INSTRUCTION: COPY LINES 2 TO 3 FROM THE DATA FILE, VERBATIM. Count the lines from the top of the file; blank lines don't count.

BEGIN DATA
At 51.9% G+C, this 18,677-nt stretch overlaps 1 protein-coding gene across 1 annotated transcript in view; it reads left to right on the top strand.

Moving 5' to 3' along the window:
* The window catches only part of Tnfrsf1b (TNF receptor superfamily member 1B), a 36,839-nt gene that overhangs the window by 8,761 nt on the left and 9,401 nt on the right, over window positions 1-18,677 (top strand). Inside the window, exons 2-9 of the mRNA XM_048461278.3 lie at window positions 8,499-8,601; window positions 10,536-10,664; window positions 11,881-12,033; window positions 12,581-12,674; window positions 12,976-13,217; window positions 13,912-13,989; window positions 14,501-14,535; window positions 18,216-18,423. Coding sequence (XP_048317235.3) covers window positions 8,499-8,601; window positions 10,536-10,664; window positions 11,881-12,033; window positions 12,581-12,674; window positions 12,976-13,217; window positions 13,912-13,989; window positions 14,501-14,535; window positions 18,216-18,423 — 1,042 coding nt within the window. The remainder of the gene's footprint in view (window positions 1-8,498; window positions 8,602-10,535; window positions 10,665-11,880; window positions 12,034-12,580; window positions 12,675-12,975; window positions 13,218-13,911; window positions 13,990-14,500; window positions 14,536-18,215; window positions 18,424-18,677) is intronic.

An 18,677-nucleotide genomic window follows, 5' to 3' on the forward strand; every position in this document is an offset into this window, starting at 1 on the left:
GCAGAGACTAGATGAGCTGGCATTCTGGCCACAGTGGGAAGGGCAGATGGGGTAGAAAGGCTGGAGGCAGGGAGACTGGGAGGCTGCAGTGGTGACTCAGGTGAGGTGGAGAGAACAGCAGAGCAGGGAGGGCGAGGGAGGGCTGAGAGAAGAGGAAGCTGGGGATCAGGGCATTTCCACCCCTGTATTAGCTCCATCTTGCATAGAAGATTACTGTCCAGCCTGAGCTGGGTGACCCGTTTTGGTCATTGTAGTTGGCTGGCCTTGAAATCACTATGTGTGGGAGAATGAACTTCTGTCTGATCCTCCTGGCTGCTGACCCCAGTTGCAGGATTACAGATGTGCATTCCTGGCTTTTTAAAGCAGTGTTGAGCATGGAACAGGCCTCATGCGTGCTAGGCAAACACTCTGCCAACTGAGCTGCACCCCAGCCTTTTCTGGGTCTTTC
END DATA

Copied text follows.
Moving 5' to 3' along the window:
* The window catches only part of Tnfrsf1b (TNF receptor superfamily member 1B), a 36,839-nt gene that overhangs the window by 8,761 nt on the left and 9,401 nt on the right, over window positions 1-18,677 (top strand). Inside the window, exons 2-9 of the mRNA XM_048461278.3 lie at window positions 8,499-8,601; window positions 10,536-10,664; window positions 11,881-12,033; window positions 12,581-12,674; window positions 12,976-13,217; window positions 13,912-13,989; window positions 14,501-14,535; window positions 18,216-18,423. Coding sequence (XP_048317235.3) covers window positions 8,499-8,601; window positions 10,536-10,664; window positions 11,881-12,033; window positions 12,581-12,674; window positions 12,976-13,217; window positions 13,912-13,989; window positions 14,501-14,535; window positions 18,216-18,423 — 1,042 coding nt within the window. The remainder of the gene's footprint in view (window positions 1-8,498; window positions 8,602-10,535; window positions 10,665-11,880; window positions 12,034-12,580; window positions 12,675-12,975; window positions 13,218-13,911; window positions 13,990-14,500; window positions 14,536-18,215; window positions 18,424-18,677) is intronic.